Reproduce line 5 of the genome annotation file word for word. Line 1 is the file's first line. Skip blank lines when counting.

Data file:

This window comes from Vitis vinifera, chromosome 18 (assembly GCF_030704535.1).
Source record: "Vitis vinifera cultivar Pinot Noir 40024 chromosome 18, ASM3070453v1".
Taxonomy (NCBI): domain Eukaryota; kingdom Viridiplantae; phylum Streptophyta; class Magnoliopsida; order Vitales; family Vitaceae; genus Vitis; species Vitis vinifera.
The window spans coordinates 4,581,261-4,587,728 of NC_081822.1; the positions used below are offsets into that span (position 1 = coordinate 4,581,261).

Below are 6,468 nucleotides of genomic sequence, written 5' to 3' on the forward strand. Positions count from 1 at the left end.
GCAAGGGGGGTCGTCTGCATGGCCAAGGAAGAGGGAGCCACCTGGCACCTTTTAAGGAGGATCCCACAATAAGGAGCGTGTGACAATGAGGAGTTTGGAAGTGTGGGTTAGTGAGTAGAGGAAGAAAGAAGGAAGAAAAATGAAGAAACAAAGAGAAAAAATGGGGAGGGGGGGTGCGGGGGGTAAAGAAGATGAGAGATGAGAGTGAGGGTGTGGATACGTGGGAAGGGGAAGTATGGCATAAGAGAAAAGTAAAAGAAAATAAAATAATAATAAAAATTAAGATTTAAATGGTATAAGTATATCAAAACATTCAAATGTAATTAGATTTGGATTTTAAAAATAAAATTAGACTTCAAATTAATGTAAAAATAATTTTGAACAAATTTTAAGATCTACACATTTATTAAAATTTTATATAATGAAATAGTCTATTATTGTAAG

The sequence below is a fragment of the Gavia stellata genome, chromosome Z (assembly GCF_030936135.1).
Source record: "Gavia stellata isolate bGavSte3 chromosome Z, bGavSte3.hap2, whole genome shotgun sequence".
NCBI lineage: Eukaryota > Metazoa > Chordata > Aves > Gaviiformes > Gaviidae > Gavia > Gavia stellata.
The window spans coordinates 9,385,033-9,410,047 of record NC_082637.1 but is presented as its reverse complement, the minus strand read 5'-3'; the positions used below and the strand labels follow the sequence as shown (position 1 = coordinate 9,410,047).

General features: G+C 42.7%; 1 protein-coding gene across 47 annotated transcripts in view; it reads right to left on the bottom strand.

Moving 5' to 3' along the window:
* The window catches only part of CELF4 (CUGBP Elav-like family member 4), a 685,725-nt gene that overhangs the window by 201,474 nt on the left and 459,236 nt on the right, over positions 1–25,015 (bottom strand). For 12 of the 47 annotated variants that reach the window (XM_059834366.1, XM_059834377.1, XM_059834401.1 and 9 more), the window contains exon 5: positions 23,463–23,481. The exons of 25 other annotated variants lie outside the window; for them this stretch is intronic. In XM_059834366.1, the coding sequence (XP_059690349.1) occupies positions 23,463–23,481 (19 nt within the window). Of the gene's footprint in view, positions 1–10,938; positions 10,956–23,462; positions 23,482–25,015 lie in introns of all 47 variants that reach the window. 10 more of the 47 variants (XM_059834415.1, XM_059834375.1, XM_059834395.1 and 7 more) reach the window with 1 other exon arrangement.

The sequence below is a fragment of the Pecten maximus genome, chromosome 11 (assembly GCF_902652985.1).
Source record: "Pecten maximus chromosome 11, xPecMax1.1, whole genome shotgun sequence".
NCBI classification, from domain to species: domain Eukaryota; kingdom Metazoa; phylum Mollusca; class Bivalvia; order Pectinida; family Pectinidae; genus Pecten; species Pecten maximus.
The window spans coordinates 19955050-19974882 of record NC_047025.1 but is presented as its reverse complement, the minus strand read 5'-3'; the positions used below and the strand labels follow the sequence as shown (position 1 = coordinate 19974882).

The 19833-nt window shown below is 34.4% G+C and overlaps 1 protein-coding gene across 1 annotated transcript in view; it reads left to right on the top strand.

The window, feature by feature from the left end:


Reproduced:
Below are 6,468 nucleotides of genomic sequence, written 5' to 3' on the forward strand. Positions count from 1 at the left end.